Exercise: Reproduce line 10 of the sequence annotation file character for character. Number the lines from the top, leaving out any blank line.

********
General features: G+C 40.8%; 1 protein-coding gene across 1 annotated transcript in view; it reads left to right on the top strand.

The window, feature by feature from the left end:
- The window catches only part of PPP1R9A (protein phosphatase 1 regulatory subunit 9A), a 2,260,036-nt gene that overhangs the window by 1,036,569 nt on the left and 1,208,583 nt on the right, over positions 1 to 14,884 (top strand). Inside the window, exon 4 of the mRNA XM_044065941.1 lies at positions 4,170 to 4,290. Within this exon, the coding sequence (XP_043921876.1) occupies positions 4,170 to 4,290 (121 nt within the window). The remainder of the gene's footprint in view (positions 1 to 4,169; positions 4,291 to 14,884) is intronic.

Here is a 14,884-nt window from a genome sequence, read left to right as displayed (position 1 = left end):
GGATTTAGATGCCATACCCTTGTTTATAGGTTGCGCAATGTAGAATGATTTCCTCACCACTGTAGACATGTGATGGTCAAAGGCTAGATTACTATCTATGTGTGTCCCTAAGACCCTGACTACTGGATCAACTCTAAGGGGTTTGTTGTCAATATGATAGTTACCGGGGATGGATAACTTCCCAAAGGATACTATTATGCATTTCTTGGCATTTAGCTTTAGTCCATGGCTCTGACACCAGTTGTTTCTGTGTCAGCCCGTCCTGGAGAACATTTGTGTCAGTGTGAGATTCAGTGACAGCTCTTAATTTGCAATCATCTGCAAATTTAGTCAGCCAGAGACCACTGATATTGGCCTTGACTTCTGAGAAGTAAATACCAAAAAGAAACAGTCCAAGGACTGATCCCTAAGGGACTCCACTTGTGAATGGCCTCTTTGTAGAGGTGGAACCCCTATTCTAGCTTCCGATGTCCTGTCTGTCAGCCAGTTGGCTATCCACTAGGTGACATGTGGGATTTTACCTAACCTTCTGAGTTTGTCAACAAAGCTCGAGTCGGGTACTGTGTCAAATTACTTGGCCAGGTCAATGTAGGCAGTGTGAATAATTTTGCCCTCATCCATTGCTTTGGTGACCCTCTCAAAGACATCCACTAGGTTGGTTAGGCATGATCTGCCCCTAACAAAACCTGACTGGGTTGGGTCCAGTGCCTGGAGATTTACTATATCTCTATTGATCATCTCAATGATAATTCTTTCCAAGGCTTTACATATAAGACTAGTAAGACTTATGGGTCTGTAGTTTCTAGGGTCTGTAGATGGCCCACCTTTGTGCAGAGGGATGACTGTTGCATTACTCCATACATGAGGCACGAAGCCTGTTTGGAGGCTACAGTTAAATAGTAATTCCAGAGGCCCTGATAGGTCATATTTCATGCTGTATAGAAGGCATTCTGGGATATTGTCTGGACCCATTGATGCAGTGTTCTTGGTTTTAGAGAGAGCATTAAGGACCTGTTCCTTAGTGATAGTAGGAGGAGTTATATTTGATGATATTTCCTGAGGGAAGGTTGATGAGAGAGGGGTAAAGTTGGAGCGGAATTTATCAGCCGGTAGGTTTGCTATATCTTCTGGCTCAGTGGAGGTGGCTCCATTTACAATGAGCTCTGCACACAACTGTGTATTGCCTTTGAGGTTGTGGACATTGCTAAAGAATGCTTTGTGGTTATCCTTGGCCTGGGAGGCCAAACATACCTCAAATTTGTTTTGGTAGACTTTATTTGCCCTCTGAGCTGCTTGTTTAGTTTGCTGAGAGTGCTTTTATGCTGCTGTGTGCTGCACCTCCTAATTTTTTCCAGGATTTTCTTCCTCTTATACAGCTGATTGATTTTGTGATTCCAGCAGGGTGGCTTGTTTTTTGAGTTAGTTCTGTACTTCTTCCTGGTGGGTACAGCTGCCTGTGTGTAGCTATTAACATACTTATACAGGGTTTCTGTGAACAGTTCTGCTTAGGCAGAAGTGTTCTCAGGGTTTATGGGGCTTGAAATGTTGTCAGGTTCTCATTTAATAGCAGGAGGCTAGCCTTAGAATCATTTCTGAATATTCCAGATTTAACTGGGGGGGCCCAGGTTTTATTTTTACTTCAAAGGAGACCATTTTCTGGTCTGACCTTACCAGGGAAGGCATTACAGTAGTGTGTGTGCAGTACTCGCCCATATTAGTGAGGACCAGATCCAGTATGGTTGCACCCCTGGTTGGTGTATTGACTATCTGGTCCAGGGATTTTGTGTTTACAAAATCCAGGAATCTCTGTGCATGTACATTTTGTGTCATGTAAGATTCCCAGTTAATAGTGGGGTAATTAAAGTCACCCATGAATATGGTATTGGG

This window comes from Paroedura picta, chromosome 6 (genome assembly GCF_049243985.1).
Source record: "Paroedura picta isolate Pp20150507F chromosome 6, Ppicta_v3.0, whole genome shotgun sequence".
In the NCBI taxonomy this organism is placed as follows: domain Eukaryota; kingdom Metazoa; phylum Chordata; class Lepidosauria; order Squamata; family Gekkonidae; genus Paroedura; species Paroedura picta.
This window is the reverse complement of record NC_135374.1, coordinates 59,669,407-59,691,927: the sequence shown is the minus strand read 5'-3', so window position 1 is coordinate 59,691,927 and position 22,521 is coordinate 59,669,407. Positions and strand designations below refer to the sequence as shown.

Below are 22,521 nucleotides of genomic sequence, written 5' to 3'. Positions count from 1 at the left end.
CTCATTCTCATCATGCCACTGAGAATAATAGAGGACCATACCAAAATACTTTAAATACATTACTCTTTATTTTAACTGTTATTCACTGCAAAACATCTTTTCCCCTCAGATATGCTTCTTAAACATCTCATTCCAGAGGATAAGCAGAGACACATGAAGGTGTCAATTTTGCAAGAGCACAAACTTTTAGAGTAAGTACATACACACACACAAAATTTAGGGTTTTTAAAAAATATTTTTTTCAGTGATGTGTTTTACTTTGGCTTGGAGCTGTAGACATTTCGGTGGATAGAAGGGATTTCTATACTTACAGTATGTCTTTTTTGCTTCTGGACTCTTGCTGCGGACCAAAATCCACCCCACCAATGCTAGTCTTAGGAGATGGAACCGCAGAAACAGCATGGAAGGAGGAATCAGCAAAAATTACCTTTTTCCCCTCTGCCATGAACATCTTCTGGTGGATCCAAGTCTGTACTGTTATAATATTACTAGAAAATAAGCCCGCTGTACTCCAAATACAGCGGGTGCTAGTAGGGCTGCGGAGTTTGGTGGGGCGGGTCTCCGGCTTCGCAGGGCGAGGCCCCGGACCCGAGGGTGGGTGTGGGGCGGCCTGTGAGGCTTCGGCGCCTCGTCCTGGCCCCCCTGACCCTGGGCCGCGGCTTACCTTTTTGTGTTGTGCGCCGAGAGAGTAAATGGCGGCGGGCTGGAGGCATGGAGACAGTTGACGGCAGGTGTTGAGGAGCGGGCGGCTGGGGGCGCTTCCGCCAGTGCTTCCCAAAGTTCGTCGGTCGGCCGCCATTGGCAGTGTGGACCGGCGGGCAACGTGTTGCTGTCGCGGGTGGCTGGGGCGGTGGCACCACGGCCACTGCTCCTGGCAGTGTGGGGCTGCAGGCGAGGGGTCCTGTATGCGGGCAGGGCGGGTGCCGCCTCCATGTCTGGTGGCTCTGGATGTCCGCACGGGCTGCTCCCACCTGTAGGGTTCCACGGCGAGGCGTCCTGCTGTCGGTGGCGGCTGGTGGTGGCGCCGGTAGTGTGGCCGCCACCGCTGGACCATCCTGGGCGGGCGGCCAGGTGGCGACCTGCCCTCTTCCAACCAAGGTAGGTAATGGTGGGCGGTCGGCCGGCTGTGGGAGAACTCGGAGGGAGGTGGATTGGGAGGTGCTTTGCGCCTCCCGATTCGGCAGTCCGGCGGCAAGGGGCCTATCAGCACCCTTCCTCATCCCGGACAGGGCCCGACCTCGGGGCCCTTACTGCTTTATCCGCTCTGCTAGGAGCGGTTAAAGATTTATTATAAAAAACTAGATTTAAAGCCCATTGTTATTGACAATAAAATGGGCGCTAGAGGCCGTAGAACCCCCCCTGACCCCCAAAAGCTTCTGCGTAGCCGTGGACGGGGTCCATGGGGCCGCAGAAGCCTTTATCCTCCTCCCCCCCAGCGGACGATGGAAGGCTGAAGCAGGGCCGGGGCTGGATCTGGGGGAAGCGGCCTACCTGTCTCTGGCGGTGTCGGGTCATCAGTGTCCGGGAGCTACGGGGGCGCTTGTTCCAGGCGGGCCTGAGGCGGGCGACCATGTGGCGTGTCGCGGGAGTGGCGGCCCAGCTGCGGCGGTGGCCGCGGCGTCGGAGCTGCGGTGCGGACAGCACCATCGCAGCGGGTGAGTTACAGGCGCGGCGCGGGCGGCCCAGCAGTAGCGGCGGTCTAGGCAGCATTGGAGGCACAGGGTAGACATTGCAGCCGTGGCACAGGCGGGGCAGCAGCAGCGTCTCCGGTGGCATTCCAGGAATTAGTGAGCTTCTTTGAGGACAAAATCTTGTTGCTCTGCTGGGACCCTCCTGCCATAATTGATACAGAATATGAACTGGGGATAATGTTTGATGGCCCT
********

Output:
Below are 22,521 nucleotides of genomic sequence, written 5' to 3'. Positions count from 1 at the left end.